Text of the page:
Panthers Claw Eagles

It took a visit from the NFC's least-productive offense to snap the Carolina Panthers out of their defensive doldrums.

After forcing just five turnovers all season, the Panthers matched that total Sunday against Philadelphia and converted the Eagles' miscues into 20 points on the way to a 33-7 victory.

"We needed to get one of these," said Carolina cornerback Eric Davis, who forced one of Philadelphia's four fumbles. "On series after series we did the little things all day long."

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Game Summary

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  • Only a 14-yard touchdown run by Duce Staley with 2:37 remaining allowed the Eagles to avoid a shutout. It would have marked the second time in two seasons that Philadelphia had been shut out at least twice.

    "That was a debacle," said Philadelphia coach Andy Reid, whose team lost to Buffalo 26-0 on Sept. 26. "I hadn't seen it that way since early in the season."

    Carolina (3-5) was bidding for its first shutout in more than two years but had to settle for a turnover-free performance and its first victory in three games.

    Carolina's Sean Gilbert had a sack and forced a fumble, and Kevin Greene had a sack and a fumble recovery to lead a defense that held Philadelphia (2-7) to 249 yards.

    "Things just kind of snowballed," said safety Mike Minter, who had a fumble recovery. "Once we got one turnover, we just kind of took it upon ourselves to keep them coming."

    Things got so bad for the Eagles that Donovan McNabb, the seldom-used first-round draft pick, ended up playing the entire second half. He misfired on 12 of 20 passes and was intercepted once, but Reid raised the possibility that McNabb could sart Philadelphia's next game Sunday at home against Washington.

    "I'm not going to make that decision until I watch the film," Reid said.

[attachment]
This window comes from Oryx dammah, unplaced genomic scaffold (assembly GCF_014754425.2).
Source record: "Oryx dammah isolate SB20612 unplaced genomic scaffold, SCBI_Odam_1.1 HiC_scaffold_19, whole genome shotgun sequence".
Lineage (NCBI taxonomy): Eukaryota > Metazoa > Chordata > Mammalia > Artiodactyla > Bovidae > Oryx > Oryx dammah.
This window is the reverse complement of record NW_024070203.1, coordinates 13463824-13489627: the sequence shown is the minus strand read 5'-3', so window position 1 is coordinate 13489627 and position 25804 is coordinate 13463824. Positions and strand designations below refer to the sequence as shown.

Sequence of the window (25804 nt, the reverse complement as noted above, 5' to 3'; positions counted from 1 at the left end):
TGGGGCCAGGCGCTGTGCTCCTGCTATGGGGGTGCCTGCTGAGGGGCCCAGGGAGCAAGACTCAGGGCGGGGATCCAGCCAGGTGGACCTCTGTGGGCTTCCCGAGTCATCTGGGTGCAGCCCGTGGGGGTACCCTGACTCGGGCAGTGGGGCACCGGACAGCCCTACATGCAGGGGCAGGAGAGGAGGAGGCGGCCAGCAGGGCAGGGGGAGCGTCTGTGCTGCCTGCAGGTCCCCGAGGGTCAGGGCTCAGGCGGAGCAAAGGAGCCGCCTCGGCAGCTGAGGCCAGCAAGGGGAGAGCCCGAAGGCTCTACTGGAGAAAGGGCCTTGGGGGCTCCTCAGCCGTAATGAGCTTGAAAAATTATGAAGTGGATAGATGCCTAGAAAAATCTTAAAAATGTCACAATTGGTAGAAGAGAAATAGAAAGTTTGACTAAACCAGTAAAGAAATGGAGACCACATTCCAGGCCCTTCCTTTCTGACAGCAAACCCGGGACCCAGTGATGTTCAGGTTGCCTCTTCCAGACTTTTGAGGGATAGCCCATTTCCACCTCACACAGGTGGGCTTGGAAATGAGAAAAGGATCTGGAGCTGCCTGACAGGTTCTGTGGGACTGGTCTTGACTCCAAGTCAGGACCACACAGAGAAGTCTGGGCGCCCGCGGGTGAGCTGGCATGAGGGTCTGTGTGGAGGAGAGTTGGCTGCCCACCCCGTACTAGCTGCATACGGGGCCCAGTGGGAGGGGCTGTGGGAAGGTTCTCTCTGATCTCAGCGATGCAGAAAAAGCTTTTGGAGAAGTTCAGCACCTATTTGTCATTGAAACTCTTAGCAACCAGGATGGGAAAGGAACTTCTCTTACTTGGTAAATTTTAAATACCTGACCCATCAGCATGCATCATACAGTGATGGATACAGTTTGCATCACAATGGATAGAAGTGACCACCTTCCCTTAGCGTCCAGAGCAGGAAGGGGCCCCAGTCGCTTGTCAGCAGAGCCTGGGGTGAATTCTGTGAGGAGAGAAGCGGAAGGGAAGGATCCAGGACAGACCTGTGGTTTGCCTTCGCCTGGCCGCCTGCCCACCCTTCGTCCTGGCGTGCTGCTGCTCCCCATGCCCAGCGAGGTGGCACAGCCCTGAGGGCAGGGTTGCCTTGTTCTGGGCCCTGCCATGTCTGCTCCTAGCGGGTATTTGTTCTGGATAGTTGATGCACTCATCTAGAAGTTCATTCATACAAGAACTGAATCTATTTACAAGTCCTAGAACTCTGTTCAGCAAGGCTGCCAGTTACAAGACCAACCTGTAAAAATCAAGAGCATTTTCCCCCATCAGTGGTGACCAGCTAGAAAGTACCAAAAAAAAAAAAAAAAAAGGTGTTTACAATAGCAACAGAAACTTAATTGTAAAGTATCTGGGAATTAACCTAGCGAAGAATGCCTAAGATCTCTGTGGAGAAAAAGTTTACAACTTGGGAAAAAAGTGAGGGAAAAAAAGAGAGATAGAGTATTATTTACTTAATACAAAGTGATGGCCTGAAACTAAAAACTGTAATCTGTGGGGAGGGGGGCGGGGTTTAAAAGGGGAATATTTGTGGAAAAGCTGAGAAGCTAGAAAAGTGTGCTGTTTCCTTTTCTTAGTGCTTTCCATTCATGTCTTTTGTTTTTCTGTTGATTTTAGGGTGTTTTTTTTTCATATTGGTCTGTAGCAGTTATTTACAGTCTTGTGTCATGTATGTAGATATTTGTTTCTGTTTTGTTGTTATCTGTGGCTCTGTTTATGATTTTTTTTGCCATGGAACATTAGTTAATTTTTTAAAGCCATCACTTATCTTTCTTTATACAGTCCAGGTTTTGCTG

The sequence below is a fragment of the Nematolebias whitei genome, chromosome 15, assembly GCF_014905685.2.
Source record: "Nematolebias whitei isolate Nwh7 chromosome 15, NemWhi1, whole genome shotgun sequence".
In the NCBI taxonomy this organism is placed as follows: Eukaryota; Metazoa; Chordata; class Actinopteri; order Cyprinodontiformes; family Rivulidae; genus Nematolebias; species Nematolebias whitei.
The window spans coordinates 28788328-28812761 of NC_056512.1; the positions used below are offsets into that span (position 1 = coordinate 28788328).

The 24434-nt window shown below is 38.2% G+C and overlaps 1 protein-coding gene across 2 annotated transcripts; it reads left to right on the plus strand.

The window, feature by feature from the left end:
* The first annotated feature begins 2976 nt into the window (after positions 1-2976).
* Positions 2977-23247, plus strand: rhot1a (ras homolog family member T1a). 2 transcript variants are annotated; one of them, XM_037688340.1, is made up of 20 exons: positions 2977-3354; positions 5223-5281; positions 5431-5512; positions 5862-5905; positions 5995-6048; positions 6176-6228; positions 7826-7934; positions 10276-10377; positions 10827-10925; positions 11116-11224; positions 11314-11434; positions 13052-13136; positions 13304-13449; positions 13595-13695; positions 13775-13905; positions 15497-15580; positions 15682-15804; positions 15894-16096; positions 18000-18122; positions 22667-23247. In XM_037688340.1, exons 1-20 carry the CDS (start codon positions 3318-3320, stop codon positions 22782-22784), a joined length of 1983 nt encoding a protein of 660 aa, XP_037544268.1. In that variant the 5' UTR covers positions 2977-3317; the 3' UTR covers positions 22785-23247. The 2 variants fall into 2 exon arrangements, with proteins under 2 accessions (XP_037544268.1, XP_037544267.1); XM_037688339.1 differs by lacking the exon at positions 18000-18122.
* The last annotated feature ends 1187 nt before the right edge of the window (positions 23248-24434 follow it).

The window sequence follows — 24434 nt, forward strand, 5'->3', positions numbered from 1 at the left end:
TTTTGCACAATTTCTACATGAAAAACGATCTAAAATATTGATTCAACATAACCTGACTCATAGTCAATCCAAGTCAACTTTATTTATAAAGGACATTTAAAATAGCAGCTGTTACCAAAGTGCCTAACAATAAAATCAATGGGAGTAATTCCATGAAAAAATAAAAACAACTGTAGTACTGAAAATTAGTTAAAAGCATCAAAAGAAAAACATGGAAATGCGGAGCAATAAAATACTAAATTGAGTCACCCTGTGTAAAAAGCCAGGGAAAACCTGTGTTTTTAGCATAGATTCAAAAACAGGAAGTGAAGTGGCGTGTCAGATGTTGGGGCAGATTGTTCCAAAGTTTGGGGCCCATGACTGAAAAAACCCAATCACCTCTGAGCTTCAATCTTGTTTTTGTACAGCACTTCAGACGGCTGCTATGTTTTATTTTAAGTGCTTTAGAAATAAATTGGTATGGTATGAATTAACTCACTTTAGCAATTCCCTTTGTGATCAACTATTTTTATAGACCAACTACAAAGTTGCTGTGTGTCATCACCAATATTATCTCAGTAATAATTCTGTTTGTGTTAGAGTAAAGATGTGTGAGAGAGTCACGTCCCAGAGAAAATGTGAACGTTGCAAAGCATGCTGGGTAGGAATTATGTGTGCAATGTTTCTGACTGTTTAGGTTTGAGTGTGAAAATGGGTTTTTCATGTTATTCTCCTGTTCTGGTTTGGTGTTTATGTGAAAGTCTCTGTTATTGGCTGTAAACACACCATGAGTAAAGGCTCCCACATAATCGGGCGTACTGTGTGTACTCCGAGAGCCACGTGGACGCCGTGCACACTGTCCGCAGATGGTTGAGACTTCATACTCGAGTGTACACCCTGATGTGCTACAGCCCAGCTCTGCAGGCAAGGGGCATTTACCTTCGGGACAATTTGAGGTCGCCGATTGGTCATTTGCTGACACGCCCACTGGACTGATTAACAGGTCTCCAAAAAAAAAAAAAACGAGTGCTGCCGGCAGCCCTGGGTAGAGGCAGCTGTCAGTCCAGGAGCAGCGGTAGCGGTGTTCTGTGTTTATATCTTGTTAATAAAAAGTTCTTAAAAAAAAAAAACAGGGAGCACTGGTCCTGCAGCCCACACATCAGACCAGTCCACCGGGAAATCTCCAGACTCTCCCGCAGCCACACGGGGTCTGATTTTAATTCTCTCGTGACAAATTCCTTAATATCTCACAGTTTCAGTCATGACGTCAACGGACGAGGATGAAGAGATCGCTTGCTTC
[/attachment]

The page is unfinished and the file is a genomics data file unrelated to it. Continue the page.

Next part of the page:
Steve Beuerlein threw for 281 yards and three touchdowns, two of them to Muhsin Muhammad, and John Kasay kicked four field goals.

    Beuerlein, who took every snap in Carolina's first seven games, wound up watching the end of Sunday's contest from the sideline, letting backup Steve Bono finish.

    "I'm glad it was under those circumstances, where we were comfortably in control," Beuerlein said. "It felt kind of weird, but I can get used to that kind of weird."

    Turnovers weren't Philadelphia's only problem. The Eagles were penalized a season-high 11 times, including a holding call on reserve linebacker Mike Caldwell that negated a 96-yard kickoff return for a touchdown by Allen Rossum in the second quarter.

    Staley rushed for 140 yards and had another 11 in receptions, accounting for all but 98 of the Eagles' yards.

    Philadelphia, which came in averaging an NFC-worst 225 yards, has not broken the 20-point mark since the first game of the season, which it lost. The Eagles have been especially unproductive on the road, losing three of four and getting outscored 107-48.

    "I've talked about small steps forward," Reid said. "Today we went backward."

    Beuerlein was coming off back-to-back losses in which he had been sacked a combined 10 times and was intercepted four times while failing to throw any scoring passes.

    But the Panthers gave him better protection this time, and Beuerlein responded.

    On Carolina's three touchdown drives, he completed 11 of 14 passes for 155 yards. He also scrambled 6 yards on a third-and-5 to keep alive the second TD drive.

    The Panthers converted three first-half turnovers into 13 points on the way to a 23-0 lead.

    Rossum provided a preview of what was ahead for the Eagles when he couldn't field a punt after Carolina's first possession. The Panthers' Brien Kinchen pounced on the ball at the Philadelphia 26, and four plays later, Kasay put Carolina ahead to stay with a 38-yard field goal.

    Staley had a total of 93 yards at halftime; the rest of the Eagles had 13.


  • Fred Lane rushed for 74 yards on 20 carries, making him the career rushing leader in the Panthers' four-plus seasons. Lane has 1,762, moving him past the 1,729 of Anthony Johnson.
  • Philadelphia linebacker William Thomas left in the second quarter with a hip flexor strain and did not return. Linebacker Mike Mamula also left in the second with a leg bruise but returned in the fourth quarter. Carolina kick returner and wide receiver Eric Metcalf has a twisted right knee and will be examined further Monday. Umpire Butch Hannah had to be helped off the field in the third quarter with a right calf strain but returned a few minutes later.
  • Carolina cornerback Doug Evans, who started despite battling a flu bug, was called for pass interference twice on one possession, but he got even by ending the drive with an interception. "He was hearing it in the huddle," Davis said. "I'm sure he wanted to shut everybody up."

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